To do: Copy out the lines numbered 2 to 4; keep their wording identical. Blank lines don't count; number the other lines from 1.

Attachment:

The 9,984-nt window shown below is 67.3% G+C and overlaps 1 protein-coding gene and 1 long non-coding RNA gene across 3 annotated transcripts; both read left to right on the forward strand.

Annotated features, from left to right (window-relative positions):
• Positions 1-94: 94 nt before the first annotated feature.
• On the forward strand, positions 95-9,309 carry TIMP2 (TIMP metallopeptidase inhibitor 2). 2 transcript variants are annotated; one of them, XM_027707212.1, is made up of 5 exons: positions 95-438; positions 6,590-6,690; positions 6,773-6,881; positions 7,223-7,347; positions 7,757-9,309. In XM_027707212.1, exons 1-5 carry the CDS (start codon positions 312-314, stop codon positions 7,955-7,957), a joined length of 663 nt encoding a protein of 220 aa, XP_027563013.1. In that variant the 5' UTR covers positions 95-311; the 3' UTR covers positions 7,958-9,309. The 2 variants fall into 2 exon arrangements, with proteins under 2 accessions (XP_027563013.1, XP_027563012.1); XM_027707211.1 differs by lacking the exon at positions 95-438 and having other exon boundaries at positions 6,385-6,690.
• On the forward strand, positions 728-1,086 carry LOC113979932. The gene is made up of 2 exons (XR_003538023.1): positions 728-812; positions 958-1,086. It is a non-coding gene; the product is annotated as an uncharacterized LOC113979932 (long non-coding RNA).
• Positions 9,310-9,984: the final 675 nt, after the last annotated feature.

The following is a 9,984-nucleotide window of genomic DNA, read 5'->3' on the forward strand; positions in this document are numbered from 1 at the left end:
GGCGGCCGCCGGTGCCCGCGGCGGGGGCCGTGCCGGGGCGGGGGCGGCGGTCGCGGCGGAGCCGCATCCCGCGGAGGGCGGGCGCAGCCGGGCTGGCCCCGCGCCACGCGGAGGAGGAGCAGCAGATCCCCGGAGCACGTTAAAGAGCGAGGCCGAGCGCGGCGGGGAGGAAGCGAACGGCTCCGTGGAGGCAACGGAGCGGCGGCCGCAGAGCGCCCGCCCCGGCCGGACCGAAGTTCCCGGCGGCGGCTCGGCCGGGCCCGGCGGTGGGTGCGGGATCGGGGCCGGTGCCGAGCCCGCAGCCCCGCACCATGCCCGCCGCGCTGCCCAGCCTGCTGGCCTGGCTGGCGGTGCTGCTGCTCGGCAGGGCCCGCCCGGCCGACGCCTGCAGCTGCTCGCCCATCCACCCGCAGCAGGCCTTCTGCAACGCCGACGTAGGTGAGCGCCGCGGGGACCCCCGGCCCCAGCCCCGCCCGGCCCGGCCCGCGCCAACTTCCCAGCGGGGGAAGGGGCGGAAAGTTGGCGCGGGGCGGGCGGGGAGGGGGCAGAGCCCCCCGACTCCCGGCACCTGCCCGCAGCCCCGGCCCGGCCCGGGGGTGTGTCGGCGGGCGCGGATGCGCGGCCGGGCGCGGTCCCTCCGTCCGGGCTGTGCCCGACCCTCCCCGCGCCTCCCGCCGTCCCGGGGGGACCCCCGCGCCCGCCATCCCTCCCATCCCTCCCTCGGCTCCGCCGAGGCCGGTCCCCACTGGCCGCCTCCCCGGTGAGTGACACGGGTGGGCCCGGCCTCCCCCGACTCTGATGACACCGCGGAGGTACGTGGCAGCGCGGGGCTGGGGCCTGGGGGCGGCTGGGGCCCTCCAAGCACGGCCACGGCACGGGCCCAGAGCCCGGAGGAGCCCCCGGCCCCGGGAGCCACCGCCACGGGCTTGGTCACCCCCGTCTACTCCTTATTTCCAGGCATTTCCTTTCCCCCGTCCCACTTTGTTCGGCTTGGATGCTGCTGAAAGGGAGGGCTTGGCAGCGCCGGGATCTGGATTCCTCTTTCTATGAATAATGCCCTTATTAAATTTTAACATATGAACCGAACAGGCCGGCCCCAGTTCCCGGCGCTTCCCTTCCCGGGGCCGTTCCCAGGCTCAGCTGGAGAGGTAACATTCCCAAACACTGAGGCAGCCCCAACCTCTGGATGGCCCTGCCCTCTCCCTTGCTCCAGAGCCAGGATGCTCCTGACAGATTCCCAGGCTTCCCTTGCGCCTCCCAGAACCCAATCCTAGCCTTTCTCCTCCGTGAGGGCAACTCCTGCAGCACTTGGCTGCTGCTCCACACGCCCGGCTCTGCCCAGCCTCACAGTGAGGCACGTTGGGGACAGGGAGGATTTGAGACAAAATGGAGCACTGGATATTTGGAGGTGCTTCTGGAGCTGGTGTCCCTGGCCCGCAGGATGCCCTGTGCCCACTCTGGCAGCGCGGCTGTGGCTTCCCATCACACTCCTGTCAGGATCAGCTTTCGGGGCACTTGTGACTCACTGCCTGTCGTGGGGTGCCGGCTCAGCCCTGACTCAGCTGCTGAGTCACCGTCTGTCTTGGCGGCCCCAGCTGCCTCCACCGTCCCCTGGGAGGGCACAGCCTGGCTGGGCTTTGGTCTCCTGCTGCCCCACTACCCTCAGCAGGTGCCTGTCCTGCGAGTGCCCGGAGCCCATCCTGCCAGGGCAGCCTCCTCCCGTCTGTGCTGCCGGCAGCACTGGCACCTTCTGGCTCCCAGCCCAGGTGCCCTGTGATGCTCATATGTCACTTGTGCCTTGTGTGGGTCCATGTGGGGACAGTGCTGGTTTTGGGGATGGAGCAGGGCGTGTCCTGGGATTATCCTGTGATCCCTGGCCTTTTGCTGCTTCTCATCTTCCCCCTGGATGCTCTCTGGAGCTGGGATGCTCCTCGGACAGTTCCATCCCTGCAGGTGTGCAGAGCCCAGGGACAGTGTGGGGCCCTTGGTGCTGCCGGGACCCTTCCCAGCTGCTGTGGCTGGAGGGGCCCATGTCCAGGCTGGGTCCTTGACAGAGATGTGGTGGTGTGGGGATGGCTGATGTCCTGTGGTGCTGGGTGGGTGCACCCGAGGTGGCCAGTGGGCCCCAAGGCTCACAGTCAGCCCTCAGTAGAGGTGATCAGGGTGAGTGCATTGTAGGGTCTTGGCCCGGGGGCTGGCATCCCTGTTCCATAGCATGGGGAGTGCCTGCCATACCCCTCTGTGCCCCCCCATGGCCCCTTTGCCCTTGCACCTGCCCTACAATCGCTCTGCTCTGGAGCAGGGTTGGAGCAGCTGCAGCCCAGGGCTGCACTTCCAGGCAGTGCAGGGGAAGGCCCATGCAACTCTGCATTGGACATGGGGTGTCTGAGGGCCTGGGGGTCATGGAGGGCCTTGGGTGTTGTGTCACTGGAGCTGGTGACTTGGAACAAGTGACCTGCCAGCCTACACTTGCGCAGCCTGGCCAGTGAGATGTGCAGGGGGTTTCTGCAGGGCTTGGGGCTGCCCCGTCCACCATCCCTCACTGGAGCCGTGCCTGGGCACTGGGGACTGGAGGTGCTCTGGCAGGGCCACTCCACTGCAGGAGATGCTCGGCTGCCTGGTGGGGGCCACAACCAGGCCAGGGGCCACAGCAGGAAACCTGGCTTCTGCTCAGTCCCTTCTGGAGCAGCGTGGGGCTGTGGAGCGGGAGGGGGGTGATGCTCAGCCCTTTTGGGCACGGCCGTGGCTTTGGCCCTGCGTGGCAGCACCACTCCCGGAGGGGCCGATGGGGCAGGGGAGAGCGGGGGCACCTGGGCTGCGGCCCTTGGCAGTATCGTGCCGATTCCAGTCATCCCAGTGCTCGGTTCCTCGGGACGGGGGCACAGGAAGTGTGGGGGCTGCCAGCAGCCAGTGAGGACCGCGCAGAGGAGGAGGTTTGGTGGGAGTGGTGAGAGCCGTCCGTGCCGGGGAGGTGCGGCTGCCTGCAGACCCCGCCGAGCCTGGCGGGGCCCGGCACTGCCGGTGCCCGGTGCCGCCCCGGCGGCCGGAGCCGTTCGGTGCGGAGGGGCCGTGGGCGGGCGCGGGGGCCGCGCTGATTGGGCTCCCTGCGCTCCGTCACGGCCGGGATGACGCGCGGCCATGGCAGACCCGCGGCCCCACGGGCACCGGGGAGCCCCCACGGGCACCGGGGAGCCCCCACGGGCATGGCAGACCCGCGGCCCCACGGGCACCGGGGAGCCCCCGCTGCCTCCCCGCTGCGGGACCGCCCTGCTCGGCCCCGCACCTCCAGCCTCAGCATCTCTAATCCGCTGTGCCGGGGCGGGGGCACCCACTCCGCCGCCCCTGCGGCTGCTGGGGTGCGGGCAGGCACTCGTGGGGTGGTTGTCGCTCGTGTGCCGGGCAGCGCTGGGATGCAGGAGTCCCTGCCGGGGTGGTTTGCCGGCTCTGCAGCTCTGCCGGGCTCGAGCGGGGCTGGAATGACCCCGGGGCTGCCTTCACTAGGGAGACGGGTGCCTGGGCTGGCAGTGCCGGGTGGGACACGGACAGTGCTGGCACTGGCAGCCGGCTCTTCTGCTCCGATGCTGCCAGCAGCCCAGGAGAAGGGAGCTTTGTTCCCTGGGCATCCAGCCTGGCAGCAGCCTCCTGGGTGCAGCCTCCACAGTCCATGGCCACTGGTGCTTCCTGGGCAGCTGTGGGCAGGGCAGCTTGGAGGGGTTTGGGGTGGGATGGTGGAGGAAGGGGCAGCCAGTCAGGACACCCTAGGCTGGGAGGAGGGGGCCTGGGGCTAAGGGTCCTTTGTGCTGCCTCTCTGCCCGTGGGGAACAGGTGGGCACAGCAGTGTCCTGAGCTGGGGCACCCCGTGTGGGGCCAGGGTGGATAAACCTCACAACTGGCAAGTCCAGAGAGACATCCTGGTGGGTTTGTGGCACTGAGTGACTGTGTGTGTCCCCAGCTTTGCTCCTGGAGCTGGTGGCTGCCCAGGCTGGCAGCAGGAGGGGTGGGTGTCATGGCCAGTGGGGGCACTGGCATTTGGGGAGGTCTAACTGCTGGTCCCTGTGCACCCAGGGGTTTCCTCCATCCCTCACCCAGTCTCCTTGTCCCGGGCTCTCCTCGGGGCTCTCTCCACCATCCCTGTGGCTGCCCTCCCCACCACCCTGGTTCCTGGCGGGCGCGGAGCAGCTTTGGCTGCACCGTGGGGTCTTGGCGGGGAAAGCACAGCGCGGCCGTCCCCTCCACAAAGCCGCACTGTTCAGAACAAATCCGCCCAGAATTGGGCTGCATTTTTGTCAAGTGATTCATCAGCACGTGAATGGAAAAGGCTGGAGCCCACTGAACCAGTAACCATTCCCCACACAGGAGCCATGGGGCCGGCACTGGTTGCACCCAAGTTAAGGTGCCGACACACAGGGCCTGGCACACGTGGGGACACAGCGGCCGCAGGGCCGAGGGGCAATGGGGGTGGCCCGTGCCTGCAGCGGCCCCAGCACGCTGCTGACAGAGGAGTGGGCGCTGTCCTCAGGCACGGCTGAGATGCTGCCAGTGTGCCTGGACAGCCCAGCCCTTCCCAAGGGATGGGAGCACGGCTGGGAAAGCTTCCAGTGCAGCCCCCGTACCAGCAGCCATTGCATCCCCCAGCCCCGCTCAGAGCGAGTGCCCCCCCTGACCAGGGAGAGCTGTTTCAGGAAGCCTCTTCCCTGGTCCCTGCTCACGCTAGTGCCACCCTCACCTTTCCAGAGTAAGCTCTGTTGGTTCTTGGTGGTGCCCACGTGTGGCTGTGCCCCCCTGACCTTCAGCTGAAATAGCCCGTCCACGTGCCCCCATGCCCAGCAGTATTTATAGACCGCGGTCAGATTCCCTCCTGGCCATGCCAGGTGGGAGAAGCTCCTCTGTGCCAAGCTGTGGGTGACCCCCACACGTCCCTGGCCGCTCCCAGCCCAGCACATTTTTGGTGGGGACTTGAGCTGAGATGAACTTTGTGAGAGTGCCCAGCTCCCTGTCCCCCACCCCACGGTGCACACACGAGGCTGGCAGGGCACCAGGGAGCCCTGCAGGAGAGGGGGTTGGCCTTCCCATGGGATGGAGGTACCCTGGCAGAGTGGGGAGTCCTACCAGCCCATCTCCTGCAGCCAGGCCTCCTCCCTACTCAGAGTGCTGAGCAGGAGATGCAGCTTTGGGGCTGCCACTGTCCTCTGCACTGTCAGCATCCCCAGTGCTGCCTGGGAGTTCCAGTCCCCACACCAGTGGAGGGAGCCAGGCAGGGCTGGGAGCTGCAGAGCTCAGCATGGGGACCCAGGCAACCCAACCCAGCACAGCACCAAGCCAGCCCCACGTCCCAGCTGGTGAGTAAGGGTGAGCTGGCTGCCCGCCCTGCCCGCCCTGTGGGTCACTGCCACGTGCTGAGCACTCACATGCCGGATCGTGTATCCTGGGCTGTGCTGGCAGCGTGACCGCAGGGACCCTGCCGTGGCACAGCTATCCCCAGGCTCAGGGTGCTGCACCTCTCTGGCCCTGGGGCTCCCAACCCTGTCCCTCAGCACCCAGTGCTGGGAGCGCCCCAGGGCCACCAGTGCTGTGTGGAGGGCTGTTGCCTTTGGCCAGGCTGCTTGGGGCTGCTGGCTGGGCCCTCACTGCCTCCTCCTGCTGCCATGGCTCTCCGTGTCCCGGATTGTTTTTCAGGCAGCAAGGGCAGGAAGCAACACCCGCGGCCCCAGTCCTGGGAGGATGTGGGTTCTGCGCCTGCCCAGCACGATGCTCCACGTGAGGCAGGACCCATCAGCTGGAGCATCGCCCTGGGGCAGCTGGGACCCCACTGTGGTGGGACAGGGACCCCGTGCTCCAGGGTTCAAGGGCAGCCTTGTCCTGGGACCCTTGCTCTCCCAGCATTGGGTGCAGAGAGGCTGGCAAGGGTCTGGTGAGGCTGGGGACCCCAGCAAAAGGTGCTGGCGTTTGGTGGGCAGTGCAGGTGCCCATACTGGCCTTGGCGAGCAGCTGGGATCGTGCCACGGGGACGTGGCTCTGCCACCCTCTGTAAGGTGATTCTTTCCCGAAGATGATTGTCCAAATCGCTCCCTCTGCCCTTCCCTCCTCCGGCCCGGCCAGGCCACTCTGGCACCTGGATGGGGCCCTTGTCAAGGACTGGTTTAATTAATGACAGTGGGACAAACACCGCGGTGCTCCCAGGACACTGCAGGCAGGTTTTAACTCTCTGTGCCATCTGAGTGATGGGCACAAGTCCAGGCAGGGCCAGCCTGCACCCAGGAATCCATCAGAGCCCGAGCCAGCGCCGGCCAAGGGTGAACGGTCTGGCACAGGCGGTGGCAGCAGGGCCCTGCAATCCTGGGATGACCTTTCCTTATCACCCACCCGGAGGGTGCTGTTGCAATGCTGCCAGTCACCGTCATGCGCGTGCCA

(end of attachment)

Annotated features, from left to right (window-relative positions):
• Positions 1-94: 94 nt before the first annotated feature.
• On the forward strand, positions 95-9,309 carry TIMP2 (TIMP metallopeptidase inhibitor 2). 2 transcript variants are annotated; one of them, XM_027707212.1, is made up of 5 exons: positions 95-438; positions 6,590-6,690; positions 6,773-6,881; positions 7,223-7,347; positions 7,757-9,309. In XM_027707212.1, exons 1-5 carry the CDS (start codon positions 312-314, stop codon positions 7,955-7,957), a joined length of 663 nt encoding a protein of 220 aa, XP_027563013.1. In that variant the 5' UTR covers positions 95-311; the 3' UTR covers positions 7,958-9,309. The 2 variants fall into 2 exon arrangements, with proteins under 2 accessions (XP_027563013.1, XP_027563012.1); XM_027707211.1 differs by lacking the exon at positions 95-438 and having other exon boundaries at positions 6,385-6,690.